Political pressure is being applied to Europe’s richest clubs and a wide-ranging recent report by a Belgian MEP has found an unlikely but powerful ally. Paul Joyce examines why

In March, the European Parliament took its first steps towards a firm commitment to sport by adopting Belgian MEP Ivo Belet’s report on the future of professional football in Europe. The document called upon the European Commission to resolve the legal uncertainties surrounding football, to facilitate the self-regulation of governing bodies such as UEFA and to tackle issues such as hooliganism, racism and money laundering. UEFA’s “home-grown players” initiative and the expansion of Supporters’ Trusts in Europe were also endorsed by the parliament.

The greatest potential for conflict with football’s hierarchy, however, lies in Belet’s plans to “stop the financial race that increases the gap between larger, wealthier clubs and smaller, poorer ones”. Measures aimed at combating “the growing concentration of economic wealth and sports power” include the collectivisation of the sale of TV rights in member countries.

At the behest of Real Madrid, whose separate television contract with Mediapro is worth €1.1 billion (£750 million) until 2013, the European Parliament has already deleted a paragraph from the Belet report which stated that the individual sale of broadcasting rights “threatens completely to destroy the competitive balance” of European football. For their part, Premier League clubs informed Richard Caborn in February that UEFA would need to reform itself before they could cede it further powers.

The G-14 will have ample opportunity to dilute further Belet’s proposals. EU Cultural Commissioner Ján Figel’s forthcoming white paper will not be legally binding and, to be implemented in full, any proposals would require three EU directives, each of which would need approval from the Commission and the Council of Ministers. Yet one G-14 member is a vocal supporter of the reforms – Bayern Munich. Arguing that “our current free market has led to irrational conditions”, Karl-Heinz Rummenigge, the chairman of Bayern’s executive board, endorsed the Belet report in full in April and hoped that the EU would include its recommendations in the white paper.

Rummenigge had already threatened to withdraw Bayern from G-14 last November, lambasting the “pure egocentricity” of its members and their lack of communication with UEFA and FIFA. He also became president of UEFA’s European Club Forum, an organisation widely perceived to have been set up as a rival body to G-14.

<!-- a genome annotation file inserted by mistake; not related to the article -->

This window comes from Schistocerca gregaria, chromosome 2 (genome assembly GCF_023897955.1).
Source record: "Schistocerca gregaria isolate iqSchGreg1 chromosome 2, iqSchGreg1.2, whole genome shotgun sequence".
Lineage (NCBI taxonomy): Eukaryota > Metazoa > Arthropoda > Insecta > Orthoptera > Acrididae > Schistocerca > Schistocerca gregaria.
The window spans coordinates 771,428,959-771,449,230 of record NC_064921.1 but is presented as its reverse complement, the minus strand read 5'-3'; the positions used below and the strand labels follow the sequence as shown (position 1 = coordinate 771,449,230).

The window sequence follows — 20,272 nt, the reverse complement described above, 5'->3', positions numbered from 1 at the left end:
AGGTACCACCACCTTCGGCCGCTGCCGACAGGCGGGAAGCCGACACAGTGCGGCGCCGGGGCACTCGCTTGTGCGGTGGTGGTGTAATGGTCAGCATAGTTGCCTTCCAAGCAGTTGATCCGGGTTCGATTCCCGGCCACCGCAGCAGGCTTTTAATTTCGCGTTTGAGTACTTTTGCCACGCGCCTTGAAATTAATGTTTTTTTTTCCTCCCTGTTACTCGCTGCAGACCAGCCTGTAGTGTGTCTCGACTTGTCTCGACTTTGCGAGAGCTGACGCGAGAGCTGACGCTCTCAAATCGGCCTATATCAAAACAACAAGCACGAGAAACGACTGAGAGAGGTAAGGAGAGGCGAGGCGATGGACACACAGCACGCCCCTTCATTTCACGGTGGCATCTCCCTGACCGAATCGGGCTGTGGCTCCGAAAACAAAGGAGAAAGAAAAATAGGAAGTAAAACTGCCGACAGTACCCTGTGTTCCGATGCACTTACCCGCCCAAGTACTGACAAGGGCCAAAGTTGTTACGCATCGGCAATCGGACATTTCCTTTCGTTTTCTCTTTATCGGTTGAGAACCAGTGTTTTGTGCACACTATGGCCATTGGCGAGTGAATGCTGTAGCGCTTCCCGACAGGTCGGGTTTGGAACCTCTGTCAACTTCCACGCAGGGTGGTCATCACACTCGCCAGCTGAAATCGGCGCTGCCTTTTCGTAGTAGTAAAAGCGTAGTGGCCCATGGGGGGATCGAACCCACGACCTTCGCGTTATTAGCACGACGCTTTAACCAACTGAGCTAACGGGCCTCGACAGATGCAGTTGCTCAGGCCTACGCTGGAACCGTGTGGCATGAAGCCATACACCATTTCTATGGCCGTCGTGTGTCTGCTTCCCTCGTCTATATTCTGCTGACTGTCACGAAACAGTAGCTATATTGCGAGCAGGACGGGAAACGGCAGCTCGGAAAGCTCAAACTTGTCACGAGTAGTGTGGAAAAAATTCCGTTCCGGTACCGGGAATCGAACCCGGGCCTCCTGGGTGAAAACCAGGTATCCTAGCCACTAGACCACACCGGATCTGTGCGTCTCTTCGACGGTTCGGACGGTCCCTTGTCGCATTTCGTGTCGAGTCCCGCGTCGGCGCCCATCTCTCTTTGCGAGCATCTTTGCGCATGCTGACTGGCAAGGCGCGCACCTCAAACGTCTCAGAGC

Over the last year, Rummenigge has addressed numerous EU committees on unfair competition in football. A financially conservative club, Bayern’s huge increase in turnover from €33.3m in 1993 to €204.7m in 2006 has been achieved by prudent budgeting and reinvesting any profits into infrastructure and youth development. “We make a €35m profit; this is required for our investment,” Rummenigge told the European Parliament in May 2006. “Chelsea lost €204m; Mr Abramovich clearly coughed this up. This is not acceptable.”

Rummenigge has in fact gone further than the Belet report in urging the EU to limit clubs’ salary expenditure to 50 per cent of their turnover – Bayern themselves boast a 42 per cent ratio. He is also highly critical of the sale of individual broadcasting rights by leading Spanish clubs. “It would be the eighth wonder of the world if Werder Bremen could knock Barcelona out of the Champions League,” Rummenigge observed in November. “Bremen earn €23m from football – Barcelona €143m.”

Yet Rummenigge’s sudden advocacy of central marketing appears jaw-droppingly hypocritical. Bayern were accused in 2003 of breaching the Bundesliga’s collective bargaining pact when it emerged that they had concluded a secret €21.5m deal with the Kirch media group. Club chairman Franz Beckenbauer stated that he would rather move the side to the Italian league than pay the money back. In 2005, Rummenigge blamed Bayern’s failures in Europe on the “distribution madness” which allocated them the same domestic TV income as lowly SC Freiburg. The following year, he forced through a sliding scale of payments that rewarded sides finishing highest in the Bundesliga (inevitably, Bayern) by threatening to sell the club’s broadcast rights individually to the pay-TV channel Premiere.

Bayern’s calls for a level playing field apply only to European club competitions where they are at a financial disadvantage, and only since the Bundesliga’s broadcast revenue fell way behind that of other countries’ leagues. Although last year’s €430m media rights deal constituted a 42 per cent increase in annual income, Rummenigge accused the German league of “being asleep for ten years”, notably regarding the sale of TV rights overseas, which net a mere €20m per annum. “I still think that our excessive solidarity has led to us being weaker internationally,” Rummenigge said of the Bundesliga in April. “That’s why we need central marketing everywhere in Europe.”

Rummenigge’s castigation of European inequalities handily distracts from Bayern’s own errors in a disastrous season; they could fail to qualify for the Champions League for the first time since 1996. More damagingly, this hijacking of the post-Belet debate threatens to divert attention from broader social concerns outlined in the report, such as the prevention of child trafficking. The founder of the organisation Culture Foot Solidaire, ex-Cameroon international Jean-Claude Mbvoumin, told an EU committee in February about the plight of homeless young African players abandoned by their agents on arrival in France. “Football is not only about money and TV rights,” Mbvoumin warned. “There are more important things, like these young people.”

From WSC 244 June 2007. What was happening this month

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